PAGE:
F214-Communication, Homeostasis and Energy
Module 1-Communication and Homeostasis
a. Outline the need for communication systems within multicellular organisms
External environmental changes
o Changes in the external environment can cause stress.
o It may change slowly so there will be a gradual response.
o It may be a quick change so a rapid response is needed.
Internal environmental changes
o The environment of internal cells is that they are protected by epithelial
cells and they are bathed in tissue fluid.
o The activities of cells alter their environment e.g. releasing toxic
products that need to be removed.
Coordination of activities of organs
o Groups of specialised cells form tissues and organs.
o Cells monitor the blood and can release a substance into the blood to
remove certain substances.
b. State that cells need to communicate with each other by a process known as cell
Cells need to communicate to ensure that the different parts of the body work
Cell signalling-The process where one cell releases a chemical that is detected
by another cell which will react and respond to the signal.
c. State that neuronal and hormone systems are examples of cell signalling
o Interconnected network of neurones that signal to each other across
o The blood is used to transport signals.
o Cells in an endocrine organ release a hormone which is the signal into the
blood which is then carried around the body and recognised by specific
d. Define the terms negative feedback, positive feedback and homeostasis
o Process that brings about a reversal of any change in conditions.
o Maintains and optimum steady state due to the return of the internal
environment to its original set of conditions.
o Process that increases the change detected by the receptors.
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It destabilises the system meaning that it tends to be harmful.
o This is when the internal environment is kept constant even though there
are external changes.
o It can include conditions such as body temperature, blood glucose
concentration, blood pressure and carbon dioxide concentration.
e. Explain the principles of homeostasis in terms of receptors, effectors and negative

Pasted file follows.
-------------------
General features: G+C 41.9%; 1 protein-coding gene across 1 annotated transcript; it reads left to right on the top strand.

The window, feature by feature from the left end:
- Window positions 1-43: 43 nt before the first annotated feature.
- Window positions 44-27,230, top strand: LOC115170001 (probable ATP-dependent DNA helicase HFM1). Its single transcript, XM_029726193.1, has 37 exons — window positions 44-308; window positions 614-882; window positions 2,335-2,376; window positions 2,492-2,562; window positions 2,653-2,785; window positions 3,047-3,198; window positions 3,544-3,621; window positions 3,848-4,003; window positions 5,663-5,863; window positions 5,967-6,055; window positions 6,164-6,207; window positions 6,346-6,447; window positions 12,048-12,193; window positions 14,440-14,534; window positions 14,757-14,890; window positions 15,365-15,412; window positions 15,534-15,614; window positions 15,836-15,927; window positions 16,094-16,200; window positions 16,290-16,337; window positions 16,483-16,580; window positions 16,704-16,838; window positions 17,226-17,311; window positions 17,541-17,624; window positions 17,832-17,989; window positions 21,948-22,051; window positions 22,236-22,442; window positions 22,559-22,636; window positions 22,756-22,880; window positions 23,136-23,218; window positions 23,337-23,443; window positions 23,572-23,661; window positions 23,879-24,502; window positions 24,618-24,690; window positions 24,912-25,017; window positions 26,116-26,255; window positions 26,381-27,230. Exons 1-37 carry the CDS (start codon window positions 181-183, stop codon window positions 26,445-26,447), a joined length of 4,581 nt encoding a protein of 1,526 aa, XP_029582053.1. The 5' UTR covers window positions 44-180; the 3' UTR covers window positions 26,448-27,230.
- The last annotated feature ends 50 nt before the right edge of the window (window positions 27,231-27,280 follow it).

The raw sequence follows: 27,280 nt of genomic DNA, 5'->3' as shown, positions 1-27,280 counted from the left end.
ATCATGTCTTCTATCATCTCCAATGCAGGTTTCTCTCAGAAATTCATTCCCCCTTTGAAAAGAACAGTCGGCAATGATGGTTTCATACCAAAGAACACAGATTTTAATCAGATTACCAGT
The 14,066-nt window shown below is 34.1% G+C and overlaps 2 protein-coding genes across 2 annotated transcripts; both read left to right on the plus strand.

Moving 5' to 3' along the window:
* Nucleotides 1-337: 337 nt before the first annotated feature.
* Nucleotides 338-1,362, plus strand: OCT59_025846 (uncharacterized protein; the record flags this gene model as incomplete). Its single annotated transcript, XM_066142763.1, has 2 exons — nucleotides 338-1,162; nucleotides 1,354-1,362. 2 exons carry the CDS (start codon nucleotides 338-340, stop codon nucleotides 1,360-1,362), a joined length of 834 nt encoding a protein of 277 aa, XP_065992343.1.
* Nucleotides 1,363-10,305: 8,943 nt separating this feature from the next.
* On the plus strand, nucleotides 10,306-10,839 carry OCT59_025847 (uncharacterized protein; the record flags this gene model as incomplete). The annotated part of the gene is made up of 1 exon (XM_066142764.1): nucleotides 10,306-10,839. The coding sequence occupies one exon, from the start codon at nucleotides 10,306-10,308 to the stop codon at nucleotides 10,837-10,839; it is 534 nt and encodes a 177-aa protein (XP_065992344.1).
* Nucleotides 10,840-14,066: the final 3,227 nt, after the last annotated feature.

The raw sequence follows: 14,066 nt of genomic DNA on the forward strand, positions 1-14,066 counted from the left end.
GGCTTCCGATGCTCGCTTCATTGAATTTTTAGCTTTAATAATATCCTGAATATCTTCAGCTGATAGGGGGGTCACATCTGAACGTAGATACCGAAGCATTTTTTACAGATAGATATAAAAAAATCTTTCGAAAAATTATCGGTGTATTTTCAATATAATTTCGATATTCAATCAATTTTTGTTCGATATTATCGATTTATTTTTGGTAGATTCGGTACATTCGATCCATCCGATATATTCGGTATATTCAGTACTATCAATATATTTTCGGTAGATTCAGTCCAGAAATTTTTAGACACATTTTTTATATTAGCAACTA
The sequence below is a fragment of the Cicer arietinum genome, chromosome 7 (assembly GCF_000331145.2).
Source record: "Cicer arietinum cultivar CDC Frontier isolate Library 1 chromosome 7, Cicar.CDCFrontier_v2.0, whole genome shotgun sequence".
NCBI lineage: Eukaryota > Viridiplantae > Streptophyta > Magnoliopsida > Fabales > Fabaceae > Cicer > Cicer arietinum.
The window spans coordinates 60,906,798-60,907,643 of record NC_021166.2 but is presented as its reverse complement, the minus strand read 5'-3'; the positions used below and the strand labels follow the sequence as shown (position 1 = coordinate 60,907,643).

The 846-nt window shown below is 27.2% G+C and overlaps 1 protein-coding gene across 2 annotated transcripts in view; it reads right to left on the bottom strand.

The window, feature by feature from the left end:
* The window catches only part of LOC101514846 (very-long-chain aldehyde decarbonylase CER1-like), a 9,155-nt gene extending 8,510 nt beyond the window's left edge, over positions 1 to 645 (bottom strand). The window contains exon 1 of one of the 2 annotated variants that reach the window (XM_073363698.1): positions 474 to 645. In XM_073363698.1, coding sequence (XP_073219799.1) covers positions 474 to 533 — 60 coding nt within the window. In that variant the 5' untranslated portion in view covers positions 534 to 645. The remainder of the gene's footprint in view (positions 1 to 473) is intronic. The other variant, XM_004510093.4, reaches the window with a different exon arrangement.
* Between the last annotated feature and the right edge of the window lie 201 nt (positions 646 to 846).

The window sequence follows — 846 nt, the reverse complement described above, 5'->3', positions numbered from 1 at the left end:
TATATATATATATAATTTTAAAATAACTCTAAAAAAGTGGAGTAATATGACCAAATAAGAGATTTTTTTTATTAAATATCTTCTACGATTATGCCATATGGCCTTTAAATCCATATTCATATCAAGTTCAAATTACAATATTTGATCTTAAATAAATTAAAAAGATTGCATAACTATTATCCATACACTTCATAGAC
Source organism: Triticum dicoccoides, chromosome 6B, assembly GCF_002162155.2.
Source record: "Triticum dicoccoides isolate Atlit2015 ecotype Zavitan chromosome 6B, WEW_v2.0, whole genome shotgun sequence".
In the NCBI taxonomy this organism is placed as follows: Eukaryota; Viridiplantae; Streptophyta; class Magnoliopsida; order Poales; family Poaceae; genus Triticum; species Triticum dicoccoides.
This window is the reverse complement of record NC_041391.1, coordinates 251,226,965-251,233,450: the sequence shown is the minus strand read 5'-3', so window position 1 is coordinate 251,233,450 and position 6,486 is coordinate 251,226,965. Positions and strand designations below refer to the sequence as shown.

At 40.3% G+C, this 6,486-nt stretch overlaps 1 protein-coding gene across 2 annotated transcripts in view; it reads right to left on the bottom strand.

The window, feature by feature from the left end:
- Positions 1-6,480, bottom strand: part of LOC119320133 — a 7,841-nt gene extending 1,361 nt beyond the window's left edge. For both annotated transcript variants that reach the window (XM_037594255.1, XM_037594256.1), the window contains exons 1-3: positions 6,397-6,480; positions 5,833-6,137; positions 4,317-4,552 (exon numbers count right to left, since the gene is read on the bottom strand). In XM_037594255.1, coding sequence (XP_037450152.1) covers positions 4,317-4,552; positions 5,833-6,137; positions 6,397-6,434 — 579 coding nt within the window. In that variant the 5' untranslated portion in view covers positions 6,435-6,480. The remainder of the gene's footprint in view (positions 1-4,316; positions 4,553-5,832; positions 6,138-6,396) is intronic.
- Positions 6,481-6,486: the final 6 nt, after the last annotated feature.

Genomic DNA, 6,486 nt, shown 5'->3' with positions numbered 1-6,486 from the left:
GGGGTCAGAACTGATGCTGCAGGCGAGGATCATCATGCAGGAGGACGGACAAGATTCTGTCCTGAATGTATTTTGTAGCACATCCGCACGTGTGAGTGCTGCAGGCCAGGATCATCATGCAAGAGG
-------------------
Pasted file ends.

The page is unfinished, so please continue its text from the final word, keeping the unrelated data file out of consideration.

1. Sensory receptor
Internal receptor to monitor conditions inside the body.
If a change is detected they will be stimulated to send a message.
Move higher up a plant to
get away from the hot
ground e.g. locusts.
Endotherms Secrete more sweat onto Move into shade.
skin so the water in the Hide in burrow.
sweat evaporates using Orientate body away from
latent heat from the the sun to expose a smaller
blood. surface area.
Increase panting so water Remain inactive.
evaporates from moist Spread out limbs to
areas using latent heat increase surface area to
from the blood. lose heat from.
A generator potential is caused when one or two sodium ion channels
open and if more open and enough sodium ions enter the cell and action
potential will be initiated.
b. Describe the structure and function of sensory and motor neurones
o Carry the action potential from a sensory receptor to the Central
o Surrounded by the myelin sheath which is made up of Schwann cells. The
gaps where the cells meet are known as the nodes of Ranvier.
Describe and explain how the resting potential is established and maintained
When the neurone is not transmitting an action potential it is said to be at rest.
The neurone is not actively transporting ions across its cell surface membrane.
It is about -60mV inside the cell compared to the outside.
ATP is used to pump three sodium ions out of the cell for every two potassium
ions pumped in.
The cell membrane is polarised because there is a potential difference across it.
The membrane is at its resting potential and is polarised.
2. Sodium ion channels open and some sodium ions diffuse into the cell. The
membrane depolarises as it becomes less negative the outside and reaches the
threshold of -50mV. Voltage-gated sodium ion channels open and sodium ions
flood in making the inside of the cell positively charged compared to the
outside. The potential difference reaches +40mV.
3. Sodium ion channels close and potassium channels open.
In the peripheral nervous system In the Central Nervous System and
carrying impulses from sensory in the nerves controlling the organs
receptors to the Central Nervous with no conscious control.
System or from the Central Action potential moves in a wave.
Nervous System to the effector. Carry signals over a short distance.
Action potential moves via
Carry signals over a longer
i. Describe the structure of a cholinergic synapse
Cholinergic synapse=A synapse that uses acetylcholine as the neurotransmitter.
Allow several presynaptic neurones to converge into one postsynaptic neurone
to allow signals from different parts of the nervous system to create the same
Allow one presynaptic membrane to diverge into several postsynaptic neurones
to allow one signal to be passed to several parts of the body.
Ensure that signals are transmitted in the right direction.
To filter out unwanted low level signals.
Adrenaline is the first messenger.
When the adrenaline binds it makes the Adenyl Cyclase active.
The Adenyl Cyclase converts ATP to Cyclic AMP.
Cyclic AMP is the second messenger and it activates enzyme action in the cell.
c. Describe the function of the adrenal glands
o They lie just above the kidneys, one on each side of the body.
o Each gland has a medulla and a cortex region.
o Adrenal medulla
In the centre of the gland.
o Secretes enzymes.
o Manufactures and secretes digestive enzymes.
o The tubules join up to make the pancreatic duct.
o Enzymes are released in a fluid. The enzymes in the fluid are: Amylase,
Trypsinogen and Lipase.
o Also contained in the fluid is sodium hydrogencarbonate.
o This is at the Islets of Langerhans which is split up into and cells.
cells secrete glucagon.
cells secrete insulin.